Secrets are still being managed - but not by your applications. Which is huge! Before the Secretless Broker, the state of the art for secrets management was to store your secrets in a vault and update your applications to retrieve them from the vault. You could do this by updating your source code to interact directly with the vault API, or you could use a tool like Summon to abstract away the API interaction and inject the secret values into your application's environment at runtime.
But even if you are following best practices and storing your secrets in a vault, regardless of how you set up your apps to retrieve the secrets you still have to:
Using the Secretless Broker allows you to remove consideration of secrets from your applications. Once you use the Secretless Broker, your apps only have to worry about connecting to target services via a local socket or TCP connection without providing credentials, greatly simplifying the path to writing secure applications.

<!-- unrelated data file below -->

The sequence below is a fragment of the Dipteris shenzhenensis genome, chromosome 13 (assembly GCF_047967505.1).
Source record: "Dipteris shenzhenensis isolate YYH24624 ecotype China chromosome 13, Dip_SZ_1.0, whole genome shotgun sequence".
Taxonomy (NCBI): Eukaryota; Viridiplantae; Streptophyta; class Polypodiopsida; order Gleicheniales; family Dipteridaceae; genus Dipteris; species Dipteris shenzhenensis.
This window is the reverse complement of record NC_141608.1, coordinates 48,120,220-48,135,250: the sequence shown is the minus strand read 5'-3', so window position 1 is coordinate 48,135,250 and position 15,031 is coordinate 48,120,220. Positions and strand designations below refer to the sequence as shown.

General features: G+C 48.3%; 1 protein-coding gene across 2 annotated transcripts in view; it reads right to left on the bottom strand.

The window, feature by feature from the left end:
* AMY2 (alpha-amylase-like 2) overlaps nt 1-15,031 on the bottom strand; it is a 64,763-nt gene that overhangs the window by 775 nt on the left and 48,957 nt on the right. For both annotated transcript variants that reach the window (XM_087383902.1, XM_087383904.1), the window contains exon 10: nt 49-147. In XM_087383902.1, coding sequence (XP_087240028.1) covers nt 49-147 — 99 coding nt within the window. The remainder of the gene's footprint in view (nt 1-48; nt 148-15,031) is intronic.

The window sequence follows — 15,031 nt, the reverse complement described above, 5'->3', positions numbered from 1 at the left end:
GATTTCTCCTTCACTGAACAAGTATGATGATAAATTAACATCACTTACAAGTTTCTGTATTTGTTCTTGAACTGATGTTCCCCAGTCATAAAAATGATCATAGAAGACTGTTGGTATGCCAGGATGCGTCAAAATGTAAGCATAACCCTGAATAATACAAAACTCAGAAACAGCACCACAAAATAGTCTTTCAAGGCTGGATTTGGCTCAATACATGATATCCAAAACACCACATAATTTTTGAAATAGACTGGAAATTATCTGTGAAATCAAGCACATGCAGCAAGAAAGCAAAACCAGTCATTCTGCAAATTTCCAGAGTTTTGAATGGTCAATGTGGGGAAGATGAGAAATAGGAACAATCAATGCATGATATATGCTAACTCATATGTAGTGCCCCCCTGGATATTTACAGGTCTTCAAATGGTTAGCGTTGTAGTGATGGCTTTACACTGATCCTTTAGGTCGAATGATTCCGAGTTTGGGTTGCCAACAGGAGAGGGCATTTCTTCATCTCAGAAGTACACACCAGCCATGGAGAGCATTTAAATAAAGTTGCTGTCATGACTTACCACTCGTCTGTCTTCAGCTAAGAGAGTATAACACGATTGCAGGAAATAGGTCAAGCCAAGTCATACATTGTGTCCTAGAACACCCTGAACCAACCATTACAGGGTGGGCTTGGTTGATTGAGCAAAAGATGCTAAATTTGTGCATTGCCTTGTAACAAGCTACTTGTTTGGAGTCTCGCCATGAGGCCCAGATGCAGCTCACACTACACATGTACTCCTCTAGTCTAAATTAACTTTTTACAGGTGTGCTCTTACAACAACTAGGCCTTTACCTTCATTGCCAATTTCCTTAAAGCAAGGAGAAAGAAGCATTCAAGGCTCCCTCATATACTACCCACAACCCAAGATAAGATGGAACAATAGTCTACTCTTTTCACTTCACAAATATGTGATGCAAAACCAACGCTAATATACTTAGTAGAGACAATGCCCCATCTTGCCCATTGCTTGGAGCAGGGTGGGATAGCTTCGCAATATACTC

For info on currently supported vaults, please see our Credential Providers reference page.
If the vault you would like to use is not currently supported, please check our GitHub issues to see if we already have plans to support it. If not, please open a new issue with your request. The Secretless Broker is also open to contributions from the community, and we plan to standardize the Provider API to make it easy to contribute a Credential Provider.
For info on currently supported services, please see our reference.
If the service you would like to use is not currently supported, please check our GitHub issues to see if we already have plans to support it. If not, please open a new issue with your request. The Secretless Broker is also open to contributions from the community; please see our plugin reference for guidance on implementing new Listeners or Handlers (to enable the Secretless Broker to proxy connections to a new service).